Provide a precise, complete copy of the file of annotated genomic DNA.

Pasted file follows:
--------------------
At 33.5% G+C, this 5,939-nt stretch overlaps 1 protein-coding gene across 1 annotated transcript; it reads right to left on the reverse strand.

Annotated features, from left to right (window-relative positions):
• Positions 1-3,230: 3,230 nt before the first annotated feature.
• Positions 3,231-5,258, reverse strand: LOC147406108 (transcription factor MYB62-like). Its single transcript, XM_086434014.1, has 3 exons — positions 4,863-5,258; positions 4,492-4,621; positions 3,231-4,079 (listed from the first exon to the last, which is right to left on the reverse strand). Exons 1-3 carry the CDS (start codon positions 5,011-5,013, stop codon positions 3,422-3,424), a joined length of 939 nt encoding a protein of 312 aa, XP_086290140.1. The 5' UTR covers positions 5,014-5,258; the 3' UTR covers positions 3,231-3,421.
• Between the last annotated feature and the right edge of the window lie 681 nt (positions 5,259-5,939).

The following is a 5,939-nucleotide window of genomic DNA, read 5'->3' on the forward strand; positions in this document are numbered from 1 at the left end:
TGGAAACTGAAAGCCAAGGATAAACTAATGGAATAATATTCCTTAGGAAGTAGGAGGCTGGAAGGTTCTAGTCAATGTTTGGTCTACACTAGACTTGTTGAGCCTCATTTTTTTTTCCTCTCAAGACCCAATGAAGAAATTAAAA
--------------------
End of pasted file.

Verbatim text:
At 33.5% G+C, this 5,939-nt stretch overlaps 1 protein-coding gene across 1 annotated transcript; it reads right to left on the reverse strand.

Annotated features, from left to right (window-relative positions):
• Positions 1-3,230: 3,230 nt before the first annotated feature.
• Positions 3,231-5,258, reverse strand: LOC147406108 (transcription factor MYB62-like). Its single transcript, XM_086434014.1, has 3 exons — positions 4,863-5,258; positions 4,492-4,621; positions 3,231-4,079 (listed from the first exon to the last, which is right to left on the reverse strand). Exons 1-3 carry the CDS (start codon positions 5,011-5,013, stop codon positions 3,422-3,424), a joined length of 939 nt encoding a protein of 312 aa, XP_086290140.1. The 5' UTR covers positions 5,014-5,258; the 3' UTR covers positions 3,231-3,421.
• Between the last annotated feature and the right edge of the window lie 681 nt (positions 5,259-5,939).

The following is a 5,939-nucleotide window of genomic DNA, read 5'->3' on the forward strand; positions in this document are numbered from 1 at the left end:
TGGAAACTGAAAGCCAAGGATAAACTAATGGAATAATATTCCTTAGGAAGTAGGAGGCTGGAAGGTTCTAGTCAATGTTTGGTCTACACTAGACTTGTTGAGCCTCATTTTTTTTTCCTCTCAAGACCCAATGAAGAAATTAAAA